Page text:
I won’t miss Fort Benning. The soldiers of Alpha Company, CONUS Replacement Center made the best of a challenging job, and in doing so were professional and extraordinarily helpful. The civilians and contractors working the various clearance points were sometimes less so, interested more in what they were having for lunch than in rendering assistance; clerks rather than professionals whose definition of service was limited to getting your name off their lists.

CRC interior

My initial impulse would have been to characterize the accomodations at the CRC as spartan.

CRC exterior

That would have been inadequate, and that impulse reminds me how much I’ve forgotten of my time in the Army.

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Toward Afghanistan, Part 2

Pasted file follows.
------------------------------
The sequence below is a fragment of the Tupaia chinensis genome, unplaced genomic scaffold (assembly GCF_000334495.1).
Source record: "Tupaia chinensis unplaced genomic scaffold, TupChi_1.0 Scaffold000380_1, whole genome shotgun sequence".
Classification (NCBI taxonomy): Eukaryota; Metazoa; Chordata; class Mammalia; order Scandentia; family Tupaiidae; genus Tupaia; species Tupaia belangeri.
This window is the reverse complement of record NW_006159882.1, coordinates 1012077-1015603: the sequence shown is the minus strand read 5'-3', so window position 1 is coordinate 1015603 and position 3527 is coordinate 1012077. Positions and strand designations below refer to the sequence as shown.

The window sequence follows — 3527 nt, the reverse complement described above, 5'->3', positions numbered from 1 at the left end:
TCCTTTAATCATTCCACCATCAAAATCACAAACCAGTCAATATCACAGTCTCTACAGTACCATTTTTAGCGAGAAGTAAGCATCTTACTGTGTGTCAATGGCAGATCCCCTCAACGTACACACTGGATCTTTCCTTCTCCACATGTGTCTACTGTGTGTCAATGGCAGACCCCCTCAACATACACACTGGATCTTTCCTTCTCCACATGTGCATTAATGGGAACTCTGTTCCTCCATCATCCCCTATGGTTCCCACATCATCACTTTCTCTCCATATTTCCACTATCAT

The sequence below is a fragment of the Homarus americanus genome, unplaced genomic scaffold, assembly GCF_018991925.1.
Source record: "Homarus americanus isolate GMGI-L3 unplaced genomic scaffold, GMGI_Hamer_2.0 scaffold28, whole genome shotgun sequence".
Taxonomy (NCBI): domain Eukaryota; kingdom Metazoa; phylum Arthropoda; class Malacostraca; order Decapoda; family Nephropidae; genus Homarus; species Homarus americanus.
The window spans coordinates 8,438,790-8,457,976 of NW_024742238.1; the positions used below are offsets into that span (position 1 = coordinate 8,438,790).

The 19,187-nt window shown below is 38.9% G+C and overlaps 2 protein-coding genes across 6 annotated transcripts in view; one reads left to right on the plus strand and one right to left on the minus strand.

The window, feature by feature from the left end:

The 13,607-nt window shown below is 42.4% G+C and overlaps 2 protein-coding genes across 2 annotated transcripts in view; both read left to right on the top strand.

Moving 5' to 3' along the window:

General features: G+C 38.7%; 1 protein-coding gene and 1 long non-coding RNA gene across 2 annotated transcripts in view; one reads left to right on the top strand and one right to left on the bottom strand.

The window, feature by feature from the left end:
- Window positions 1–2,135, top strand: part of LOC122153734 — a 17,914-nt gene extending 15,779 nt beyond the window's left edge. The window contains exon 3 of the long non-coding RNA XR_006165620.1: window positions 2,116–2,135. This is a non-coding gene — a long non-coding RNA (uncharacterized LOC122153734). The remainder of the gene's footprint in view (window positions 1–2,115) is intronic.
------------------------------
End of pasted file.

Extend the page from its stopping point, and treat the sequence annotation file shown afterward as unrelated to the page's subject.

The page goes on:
In a bit of curious synchronicity, I picked up a copy of Greg Mortenson’s Stones into Schools from the free book table. I’ll fit it into the bag somehow. In my last post, I started to talk about how the topic of religion seems curiously diminished in many of the conversations going on today about the interrelated challenges of corruption, violence, education, custom, and gender relations in Afghanistan. Mortenson’s project plays direcly into those conversations, given that his organization’s mission is “[t]o promote and support community-based education, especially for girls, in remote regions of Pakistan and Afghanistan.” One view that seems to predominate in Western conversations about Afghanistan is that education can serve as at least part of a solution to the persistent problems of misogyny, violence, and corruption, but I haven’t registered many westerners as talking about how Afghanistan’s religious culture might contribute toward that solution, as well: in fact, I more frequently hear Islam rhetorically positioned as a significant component of those problems rather than as an inextricable part of Afghan culture that those who would seek to help Afghanistan move towards some form of self-sustaining democratic modernity might embrace.